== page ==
Newcastle manager Kevin Keegan congratulated Mike Ashley on his decision to buy the club after handing him a derby victory.
A delighted Ashley danced a jubilant jig as the final whistle signalled the end of the first part of Keegan’s mission, securing Barclays Premier League survival.
On a day when the Tyneside public roared their side on against their arch-rivals, the manager cast his mind back to his first spell in charge and told the man who brought him back to St James’ Park that he will get that at every home game if he helps him build a team to excite the locals again.
Keegan said: “I read somewhere that he could have bought Leeds or Newcastle, so I just said to him, ’Aren’t you lucky you bought Newcastle?’
“No disrespect to Leeds, but you just can’t buy that. He has, but you can’t normally buy an atmosphere like that in a stadium.
“You have never heard anything like that at the end. I don’t care how many times you come to the stadium, when it goes like that and you hear them singing, it’s absolutely the only place in the world to be, as far as I am concerned.
“I have played at Liverpool and I have played in derbies, I have played in the Maracana, I have played in the Nep Stadium, but this is the best place in the world when you are winning.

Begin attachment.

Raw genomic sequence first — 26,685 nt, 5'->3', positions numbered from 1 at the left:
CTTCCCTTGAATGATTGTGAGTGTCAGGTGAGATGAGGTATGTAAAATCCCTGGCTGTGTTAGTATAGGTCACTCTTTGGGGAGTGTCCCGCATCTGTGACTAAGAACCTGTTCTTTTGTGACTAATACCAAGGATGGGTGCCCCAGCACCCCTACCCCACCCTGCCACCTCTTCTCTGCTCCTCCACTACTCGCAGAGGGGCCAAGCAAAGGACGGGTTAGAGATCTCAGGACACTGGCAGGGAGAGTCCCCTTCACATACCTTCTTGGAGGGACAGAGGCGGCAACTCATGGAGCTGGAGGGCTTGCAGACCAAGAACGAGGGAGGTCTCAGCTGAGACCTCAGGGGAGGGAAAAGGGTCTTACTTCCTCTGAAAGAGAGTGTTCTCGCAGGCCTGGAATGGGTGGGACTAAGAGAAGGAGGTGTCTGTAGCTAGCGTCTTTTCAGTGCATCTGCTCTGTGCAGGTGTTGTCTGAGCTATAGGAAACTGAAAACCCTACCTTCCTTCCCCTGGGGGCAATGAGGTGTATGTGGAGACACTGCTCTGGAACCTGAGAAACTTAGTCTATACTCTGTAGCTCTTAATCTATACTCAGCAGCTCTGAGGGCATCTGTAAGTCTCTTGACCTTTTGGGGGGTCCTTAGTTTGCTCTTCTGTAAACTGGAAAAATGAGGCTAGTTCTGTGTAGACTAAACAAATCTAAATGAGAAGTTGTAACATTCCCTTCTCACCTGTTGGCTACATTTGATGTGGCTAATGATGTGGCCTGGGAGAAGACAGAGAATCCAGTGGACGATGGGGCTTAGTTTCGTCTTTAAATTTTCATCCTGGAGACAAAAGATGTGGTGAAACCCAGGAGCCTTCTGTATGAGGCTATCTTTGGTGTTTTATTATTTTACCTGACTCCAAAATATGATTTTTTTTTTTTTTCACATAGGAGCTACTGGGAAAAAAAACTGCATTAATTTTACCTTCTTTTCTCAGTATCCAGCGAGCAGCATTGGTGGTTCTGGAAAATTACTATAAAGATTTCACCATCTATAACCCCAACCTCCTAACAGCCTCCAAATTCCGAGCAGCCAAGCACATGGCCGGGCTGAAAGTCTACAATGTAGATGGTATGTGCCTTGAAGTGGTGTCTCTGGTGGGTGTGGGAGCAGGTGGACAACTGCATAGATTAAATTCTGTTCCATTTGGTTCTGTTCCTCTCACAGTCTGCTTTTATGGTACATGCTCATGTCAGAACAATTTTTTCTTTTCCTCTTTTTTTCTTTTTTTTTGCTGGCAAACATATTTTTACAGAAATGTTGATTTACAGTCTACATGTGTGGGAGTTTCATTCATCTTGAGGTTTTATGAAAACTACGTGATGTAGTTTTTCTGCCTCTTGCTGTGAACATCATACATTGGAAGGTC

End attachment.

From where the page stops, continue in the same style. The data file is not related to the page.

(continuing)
“It’s a tough place if you are not going well, but hey, they are the rules of the game.”
Keegan admitted his side was far from at its best – indeed, his assessment was they were between 50-60% of full capacity – but they still had more than enough to see off the Black Cats.
Steve Harper had only one save of note to make, and it was a good one from Kenwyne Jones’ 68th-minute header.
However, opposite number Craig Gordon found himself in direct competition with the Magpies’ in-form striker Michael Owen, and it was the Englishman who came out on top.
Owen needed just four minutes to lose defender Paul McShane, who like Danny Higginbotham was drafted in as a late replacement when Jonny Evans and Phil Bardsley withdrew through injury, and head home Geremi’s cross.
Gordon may count himself unfortunate not to have kept out Owen’s 45th-minute penalty after getting a hand to it, and his manager was left to reflect upon the £17million man’s continuing emergence from his injury woes.
Roy Keane, whose side is just five points clear of the drop zone with three games to play, said: “Michael’s record speaks for itself. You don’t need me to go on about Michael.
“He’s got more goals at international level than all my players put together will probably every get, so that’s what you are up against.
“If you give one or two chances, you are going to be punished, that is the quality you are up against.”